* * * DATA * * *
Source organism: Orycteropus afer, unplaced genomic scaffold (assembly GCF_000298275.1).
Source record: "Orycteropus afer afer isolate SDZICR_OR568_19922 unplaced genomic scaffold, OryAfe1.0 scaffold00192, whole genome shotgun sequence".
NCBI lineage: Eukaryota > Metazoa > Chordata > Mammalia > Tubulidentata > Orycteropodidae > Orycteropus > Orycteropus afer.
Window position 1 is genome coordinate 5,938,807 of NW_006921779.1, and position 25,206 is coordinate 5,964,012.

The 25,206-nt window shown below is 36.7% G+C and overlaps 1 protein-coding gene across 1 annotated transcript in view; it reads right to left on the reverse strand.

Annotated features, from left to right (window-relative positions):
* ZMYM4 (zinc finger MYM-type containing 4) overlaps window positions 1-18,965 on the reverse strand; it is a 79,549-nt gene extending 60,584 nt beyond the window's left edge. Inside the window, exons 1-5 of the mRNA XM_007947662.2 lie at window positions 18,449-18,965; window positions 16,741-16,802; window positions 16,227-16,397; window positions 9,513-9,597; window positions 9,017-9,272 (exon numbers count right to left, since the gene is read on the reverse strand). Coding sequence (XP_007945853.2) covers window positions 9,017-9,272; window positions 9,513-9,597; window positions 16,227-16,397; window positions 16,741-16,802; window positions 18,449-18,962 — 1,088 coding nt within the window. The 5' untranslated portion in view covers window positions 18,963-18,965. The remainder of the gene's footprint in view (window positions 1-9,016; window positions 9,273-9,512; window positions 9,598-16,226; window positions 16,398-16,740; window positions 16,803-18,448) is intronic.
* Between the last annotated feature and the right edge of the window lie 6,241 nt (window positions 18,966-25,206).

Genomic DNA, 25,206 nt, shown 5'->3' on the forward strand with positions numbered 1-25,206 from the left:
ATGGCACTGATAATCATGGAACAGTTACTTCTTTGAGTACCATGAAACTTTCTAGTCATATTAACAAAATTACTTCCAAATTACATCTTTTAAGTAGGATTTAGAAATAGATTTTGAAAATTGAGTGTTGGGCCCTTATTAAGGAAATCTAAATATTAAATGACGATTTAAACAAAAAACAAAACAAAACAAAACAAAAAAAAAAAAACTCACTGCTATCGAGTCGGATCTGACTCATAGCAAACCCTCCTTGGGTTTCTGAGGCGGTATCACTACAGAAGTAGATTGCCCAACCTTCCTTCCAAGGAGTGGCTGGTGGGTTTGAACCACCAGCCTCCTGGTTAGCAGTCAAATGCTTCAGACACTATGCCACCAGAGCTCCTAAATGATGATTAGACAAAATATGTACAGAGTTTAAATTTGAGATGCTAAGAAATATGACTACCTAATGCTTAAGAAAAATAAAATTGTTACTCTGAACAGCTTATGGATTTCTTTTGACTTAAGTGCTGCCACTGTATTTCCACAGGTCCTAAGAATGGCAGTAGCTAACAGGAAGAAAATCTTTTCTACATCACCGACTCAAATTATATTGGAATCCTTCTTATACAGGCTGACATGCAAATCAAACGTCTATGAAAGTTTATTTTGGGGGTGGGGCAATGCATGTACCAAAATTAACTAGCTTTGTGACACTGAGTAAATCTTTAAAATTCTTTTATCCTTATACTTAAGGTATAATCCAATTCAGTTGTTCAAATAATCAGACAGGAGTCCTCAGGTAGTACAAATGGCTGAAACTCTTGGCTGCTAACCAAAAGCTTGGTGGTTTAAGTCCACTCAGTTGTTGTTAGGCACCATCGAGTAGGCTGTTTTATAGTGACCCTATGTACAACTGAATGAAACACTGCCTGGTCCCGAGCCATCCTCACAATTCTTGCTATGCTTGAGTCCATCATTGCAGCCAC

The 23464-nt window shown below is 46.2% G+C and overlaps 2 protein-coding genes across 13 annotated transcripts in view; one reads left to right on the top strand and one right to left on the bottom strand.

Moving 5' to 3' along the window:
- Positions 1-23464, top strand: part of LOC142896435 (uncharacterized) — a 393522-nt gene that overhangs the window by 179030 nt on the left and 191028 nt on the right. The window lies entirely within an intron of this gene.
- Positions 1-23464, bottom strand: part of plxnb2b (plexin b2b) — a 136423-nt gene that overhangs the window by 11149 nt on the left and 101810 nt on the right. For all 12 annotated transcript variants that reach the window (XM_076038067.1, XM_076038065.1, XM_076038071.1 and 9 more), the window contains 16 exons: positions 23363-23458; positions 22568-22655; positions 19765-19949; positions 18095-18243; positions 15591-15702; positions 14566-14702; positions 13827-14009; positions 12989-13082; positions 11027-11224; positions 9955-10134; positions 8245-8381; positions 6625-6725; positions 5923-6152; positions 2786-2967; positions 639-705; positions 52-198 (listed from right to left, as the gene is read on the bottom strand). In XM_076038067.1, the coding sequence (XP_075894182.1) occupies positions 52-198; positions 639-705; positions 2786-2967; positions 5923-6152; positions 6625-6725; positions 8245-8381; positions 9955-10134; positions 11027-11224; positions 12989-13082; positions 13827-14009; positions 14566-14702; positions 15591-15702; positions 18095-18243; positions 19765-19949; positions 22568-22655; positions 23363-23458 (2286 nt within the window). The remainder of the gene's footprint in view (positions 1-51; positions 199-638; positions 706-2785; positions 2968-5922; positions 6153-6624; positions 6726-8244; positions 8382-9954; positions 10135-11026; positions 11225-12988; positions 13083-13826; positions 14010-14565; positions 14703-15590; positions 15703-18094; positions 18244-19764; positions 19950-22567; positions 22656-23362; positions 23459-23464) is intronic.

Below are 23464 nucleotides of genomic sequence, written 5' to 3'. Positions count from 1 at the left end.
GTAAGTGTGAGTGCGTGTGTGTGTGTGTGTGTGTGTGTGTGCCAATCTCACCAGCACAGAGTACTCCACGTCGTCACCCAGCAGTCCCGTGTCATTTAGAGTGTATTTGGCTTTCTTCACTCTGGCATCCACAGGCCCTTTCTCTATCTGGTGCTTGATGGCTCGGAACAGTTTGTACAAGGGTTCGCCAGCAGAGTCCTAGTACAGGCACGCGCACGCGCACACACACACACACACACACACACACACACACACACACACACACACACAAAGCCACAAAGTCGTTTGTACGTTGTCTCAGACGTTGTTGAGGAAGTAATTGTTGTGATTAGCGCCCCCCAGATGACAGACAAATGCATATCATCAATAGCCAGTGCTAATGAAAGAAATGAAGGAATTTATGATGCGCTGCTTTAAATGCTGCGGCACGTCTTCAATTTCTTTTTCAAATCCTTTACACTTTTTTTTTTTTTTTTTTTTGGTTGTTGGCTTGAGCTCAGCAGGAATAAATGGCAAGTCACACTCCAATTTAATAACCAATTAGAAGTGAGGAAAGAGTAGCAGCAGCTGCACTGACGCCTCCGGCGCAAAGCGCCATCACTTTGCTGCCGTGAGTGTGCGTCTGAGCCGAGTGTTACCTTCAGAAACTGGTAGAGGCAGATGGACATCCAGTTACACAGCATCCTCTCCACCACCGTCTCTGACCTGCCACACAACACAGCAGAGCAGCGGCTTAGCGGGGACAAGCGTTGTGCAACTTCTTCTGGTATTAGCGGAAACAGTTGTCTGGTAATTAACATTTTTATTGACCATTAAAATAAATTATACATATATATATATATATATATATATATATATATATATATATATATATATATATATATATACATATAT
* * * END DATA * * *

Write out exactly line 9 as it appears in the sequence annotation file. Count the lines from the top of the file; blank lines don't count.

Genomic DNA, 25,206 nt, shown 5'->3' on the forward strand with positions numbered 1-25,206 from the left: